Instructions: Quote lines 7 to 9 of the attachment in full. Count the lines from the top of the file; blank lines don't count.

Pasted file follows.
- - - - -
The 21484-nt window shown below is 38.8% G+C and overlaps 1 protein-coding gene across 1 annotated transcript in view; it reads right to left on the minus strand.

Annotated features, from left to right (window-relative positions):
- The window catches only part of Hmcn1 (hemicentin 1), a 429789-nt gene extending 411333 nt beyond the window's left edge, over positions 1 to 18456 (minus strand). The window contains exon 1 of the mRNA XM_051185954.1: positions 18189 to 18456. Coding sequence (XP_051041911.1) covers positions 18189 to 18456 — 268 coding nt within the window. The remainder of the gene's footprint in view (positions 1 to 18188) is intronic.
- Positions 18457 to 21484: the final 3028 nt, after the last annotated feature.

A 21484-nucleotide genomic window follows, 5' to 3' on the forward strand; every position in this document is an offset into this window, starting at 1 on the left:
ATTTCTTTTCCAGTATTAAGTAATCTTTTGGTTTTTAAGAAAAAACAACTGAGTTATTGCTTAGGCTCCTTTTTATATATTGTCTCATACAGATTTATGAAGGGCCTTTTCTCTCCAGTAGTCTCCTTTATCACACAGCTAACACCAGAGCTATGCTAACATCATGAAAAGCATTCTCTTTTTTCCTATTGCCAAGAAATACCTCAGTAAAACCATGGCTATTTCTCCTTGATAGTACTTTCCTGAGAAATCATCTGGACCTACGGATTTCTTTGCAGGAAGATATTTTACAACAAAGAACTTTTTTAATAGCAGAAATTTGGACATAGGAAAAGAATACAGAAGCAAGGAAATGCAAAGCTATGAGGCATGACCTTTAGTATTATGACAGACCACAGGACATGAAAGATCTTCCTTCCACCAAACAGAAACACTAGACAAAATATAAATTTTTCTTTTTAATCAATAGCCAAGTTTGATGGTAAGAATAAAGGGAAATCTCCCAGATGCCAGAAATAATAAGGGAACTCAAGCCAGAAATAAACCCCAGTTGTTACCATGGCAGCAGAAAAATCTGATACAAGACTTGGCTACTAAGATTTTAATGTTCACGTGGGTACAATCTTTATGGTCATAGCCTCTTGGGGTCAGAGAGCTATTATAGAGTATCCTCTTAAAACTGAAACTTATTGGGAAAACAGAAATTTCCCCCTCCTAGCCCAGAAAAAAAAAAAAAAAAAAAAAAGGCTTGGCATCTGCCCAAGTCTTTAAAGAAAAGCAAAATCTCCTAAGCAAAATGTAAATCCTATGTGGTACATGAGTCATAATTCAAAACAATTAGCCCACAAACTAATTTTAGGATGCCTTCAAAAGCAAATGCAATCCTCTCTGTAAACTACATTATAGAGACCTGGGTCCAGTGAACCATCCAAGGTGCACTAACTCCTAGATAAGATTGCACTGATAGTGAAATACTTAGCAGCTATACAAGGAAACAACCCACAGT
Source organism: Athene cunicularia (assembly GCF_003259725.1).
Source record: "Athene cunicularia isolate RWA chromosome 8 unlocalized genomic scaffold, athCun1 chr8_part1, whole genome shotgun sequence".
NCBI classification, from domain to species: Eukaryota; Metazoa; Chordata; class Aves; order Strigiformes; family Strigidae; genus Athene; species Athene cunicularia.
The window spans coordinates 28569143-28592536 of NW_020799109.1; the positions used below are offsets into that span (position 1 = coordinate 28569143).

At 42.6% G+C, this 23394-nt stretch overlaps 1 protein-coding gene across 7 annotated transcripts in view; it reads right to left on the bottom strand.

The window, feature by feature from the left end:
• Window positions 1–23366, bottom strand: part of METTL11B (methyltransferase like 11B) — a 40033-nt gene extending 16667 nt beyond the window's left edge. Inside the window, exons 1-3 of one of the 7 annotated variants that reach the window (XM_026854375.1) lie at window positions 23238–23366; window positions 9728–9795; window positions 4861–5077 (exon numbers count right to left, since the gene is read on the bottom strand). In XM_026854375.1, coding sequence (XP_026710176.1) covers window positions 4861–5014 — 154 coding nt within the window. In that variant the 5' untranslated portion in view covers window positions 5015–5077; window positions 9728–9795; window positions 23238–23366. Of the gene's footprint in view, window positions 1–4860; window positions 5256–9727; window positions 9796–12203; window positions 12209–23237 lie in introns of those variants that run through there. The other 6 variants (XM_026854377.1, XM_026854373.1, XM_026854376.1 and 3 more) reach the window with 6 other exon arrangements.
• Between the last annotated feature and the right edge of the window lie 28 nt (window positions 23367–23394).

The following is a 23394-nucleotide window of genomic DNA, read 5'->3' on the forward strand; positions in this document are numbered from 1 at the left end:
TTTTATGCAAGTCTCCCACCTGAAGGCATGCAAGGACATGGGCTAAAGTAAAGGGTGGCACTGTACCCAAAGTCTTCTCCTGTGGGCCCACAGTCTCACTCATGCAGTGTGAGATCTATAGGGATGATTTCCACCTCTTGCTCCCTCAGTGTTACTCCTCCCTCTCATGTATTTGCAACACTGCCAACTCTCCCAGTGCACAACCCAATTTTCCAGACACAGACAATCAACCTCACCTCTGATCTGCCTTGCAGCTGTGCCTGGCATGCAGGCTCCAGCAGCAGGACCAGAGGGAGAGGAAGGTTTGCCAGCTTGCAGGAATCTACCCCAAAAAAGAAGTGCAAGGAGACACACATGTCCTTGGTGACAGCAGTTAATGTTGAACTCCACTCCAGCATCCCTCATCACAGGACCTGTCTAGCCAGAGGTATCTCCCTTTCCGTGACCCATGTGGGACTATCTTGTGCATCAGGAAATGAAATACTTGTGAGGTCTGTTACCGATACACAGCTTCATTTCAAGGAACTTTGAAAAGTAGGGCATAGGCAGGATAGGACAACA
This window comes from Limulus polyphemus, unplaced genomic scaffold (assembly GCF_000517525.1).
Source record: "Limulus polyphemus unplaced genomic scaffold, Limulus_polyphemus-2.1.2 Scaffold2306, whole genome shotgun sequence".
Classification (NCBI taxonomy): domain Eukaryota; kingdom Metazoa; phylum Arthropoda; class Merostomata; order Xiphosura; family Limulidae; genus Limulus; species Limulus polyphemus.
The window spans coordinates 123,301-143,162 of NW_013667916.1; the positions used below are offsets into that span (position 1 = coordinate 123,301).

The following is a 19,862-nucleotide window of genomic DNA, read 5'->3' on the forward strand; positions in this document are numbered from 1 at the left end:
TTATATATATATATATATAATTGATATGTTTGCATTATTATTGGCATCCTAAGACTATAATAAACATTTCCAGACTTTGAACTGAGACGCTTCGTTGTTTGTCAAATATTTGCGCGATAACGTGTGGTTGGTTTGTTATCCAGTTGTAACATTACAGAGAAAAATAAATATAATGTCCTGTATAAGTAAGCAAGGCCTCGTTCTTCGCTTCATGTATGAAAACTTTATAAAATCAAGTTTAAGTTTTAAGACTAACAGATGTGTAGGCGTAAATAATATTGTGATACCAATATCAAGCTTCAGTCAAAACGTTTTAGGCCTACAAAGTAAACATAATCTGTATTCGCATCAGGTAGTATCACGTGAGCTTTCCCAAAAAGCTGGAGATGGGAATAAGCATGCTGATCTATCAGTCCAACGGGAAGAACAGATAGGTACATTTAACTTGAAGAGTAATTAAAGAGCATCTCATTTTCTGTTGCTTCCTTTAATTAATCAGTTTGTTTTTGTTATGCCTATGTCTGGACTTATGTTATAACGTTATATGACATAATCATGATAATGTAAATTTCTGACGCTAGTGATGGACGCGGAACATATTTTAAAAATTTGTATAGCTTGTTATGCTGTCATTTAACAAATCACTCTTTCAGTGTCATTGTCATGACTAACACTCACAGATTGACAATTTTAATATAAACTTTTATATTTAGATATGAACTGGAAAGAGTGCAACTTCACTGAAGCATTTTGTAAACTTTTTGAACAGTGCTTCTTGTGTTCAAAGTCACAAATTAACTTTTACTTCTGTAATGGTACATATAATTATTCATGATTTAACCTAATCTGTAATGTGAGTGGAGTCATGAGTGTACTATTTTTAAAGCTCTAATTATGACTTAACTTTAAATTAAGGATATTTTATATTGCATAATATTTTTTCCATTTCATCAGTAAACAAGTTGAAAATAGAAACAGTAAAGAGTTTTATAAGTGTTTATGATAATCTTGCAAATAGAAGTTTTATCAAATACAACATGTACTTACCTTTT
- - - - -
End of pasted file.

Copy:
Source organism: Athene cunicularia (assembly GCF_003259725.1).
Source record: "Athene cunicularia isolate RWA chromosome 8 unlocalized genomic scaffold, athCun1 chr8_part1, whole genome shotgun sequence".
NCBI classification, from domain to species: Eukaryota; Metazoa; Chordata; class Aves; order Strigiformes; family Strigidae; genus Athene; species Athene cunicularia.